Whatever the case may be, trying to eliminate possible triggers from your own diet to help your baby feel better is well worth it (but also shouldn’t be done without careful consideration). The most common cause for digestive issues in babies from their mother’s breast milk is dairy. Cow’s milk is actually the only food that is conclusively linked to fussiness and gassiness in babies. Once you omit dairy from your diet, you can expect to see some improvement in the baby’s symptoms within a week but it will take as much as 6 weeks for it to fully clear your system — and your baby’s.
12. Give Your Baby Probiotics
Probiotics are well-known for their ability to help maintain a healthy gut for both mom and baby. When your baby has an imbalanced microbiome, they may develop health issues or digestive issues like acid reflux, colic, diarrhea, and constipation. As you might guess, this can definitely have an impact on your baby’s fuss level.
Ensuring that your baby has a good balance of gut flora by giving baby probiotics can help improve digestion, ease colic, and boost your baby’s immune system. In fact, probiotics are the only scientifically proven effective treatment for colic.
Biomeology Infant Probiotic Powder is a premium probiotic for babies, made with 12 important strains and organic prebiotics.
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And don’t forget Mama! If you’re breastfeeding and have an undernourished microbiome, this can trigger inflammation, reflux, eczema, colic, and more in your baby. So, it’s hugely important for all moms to focus on healing the gut and providing healthy bacteria to their baby through breastmilk in the form of probiotic foods and supplements. You can try Biomeology Prenatal and Postnatal Probiotic to help optimize your gut health and pass healthy probiotics through your breast milk.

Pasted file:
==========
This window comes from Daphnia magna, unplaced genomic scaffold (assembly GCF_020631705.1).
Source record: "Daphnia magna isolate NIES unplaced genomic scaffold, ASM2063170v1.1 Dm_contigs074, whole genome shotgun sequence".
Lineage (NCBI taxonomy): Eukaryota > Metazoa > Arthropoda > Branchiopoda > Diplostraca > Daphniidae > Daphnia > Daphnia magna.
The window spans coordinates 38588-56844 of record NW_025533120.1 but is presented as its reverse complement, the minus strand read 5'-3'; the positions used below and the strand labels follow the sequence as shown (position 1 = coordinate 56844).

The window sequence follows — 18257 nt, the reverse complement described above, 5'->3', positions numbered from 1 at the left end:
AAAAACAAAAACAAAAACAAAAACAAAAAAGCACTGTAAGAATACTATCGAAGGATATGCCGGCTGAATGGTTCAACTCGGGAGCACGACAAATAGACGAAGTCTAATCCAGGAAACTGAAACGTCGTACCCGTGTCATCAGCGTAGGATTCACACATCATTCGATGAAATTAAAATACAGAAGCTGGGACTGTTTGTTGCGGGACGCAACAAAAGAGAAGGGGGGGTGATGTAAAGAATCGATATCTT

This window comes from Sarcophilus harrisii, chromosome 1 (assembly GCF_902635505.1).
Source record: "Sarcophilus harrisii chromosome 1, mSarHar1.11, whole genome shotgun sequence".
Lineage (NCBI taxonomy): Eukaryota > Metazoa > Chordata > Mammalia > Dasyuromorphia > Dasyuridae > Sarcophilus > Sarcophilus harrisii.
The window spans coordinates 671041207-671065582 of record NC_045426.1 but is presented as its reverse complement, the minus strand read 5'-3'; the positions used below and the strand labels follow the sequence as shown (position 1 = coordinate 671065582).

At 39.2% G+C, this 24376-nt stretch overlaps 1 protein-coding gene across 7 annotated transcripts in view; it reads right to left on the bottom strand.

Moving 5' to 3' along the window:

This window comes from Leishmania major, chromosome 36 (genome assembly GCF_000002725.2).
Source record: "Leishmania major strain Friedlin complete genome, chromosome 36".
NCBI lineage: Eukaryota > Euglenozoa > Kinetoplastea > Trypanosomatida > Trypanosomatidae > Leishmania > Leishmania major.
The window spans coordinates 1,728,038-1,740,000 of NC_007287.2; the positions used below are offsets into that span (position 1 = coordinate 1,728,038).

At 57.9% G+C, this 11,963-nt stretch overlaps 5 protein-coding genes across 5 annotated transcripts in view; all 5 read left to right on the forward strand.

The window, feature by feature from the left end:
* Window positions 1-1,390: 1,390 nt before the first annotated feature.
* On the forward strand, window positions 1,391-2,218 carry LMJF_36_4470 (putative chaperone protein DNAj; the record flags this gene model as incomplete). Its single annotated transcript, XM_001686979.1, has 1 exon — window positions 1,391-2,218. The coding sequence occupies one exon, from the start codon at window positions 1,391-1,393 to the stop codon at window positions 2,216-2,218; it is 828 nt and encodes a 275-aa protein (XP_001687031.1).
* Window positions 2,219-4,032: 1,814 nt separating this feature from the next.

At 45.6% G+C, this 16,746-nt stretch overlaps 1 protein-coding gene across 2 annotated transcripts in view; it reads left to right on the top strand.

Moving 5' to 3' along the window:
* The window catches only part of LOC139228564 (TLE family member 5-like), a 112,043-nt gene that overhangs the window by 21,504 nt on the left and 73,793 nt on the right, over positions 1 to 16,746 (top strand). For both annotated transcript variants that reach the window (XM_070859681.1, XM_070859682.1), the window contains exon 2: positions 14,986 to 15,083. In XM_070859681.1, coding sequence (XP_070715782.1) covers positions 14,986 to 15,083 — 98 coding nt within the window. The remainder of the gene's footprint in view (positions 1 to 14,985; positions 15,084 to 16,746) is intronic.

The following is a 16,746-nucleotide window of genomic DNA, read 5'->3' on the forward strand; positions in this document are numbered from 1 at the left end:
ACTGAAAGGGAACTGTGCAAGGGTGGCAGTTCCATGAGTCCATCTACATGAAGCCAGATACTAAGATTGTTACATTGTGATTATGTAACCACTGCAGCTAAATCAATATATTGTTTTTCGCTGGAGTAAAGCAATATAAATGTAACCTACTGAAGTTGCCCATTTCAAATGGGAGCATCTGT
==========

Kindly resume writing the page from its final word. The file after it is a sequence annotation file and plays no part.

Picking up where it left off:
13. Try the Colic Hold
If your baby is in need of soothing and you don’t think they’re tired, hungry, or in pain, try the colic hold. Developed by Dr. Robert Hamilton from Santa Monica, CA, this method seems to work almost instantly.
Watch the video for a demonstration and be sure to hold your baby carefully as you try this.
Here’s how to do the colic hold:
- Hold your baby facing out in front of you
- Wrap both of their into their chest and hold onto their arms with your non-dominant hand
- Lean them forward so that they are facing down and use your dominant hand to hold their bottom
- Give them a little bounce and let their legs dangle
Here’s another great example of this in action from Dr. Andrew Dorough:
14. Try Shushing or White Noise
Though this is mostly considered a sleep tip, shushing your baby is also useful for helping to calm them. Hold them and give a calm and gentle “sssssssh” while bouncing and patting them on the back. I found the Baby Shusher extremely useful for car rides with my second baby because it mimics the shushing sound. Brilliant!
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15. Consider Seeing a Chiropractor
Before becoming a mom, I never thought I would take my baby to a chiropractor. I’m sure I would have rolled my eyes at the thought (what did I know??).
But under the care of the right chiropractor (who is well-trained in adjusting babies), a chiropractic adjustment for a baby is so gentle that you barely even notice anything is being done. Seeing a chiropractor can help correct any misalignments in the spine that may be contributing to your baby’s discomfort. It can help support the nervous system and restore balance in the body.
If you decide to try chiropractic care for your baby, be sure to ask around for a good, gentle chiropractor who has experience working with babies. My chiropractor was also skilled in craniosacral therapy and it was also very helpful.
Sending You Baby-Calming Vibes, Mama!
I know how frustrating it can be when your baby is non-stop fussy and crying. It breaks our mama hearts seeing our babies so upset and not knowing how or what we can do to comfort them. Just know that if you are trying the strategies on this list and giving your baby lots of close love and attention, you are doing all that you can.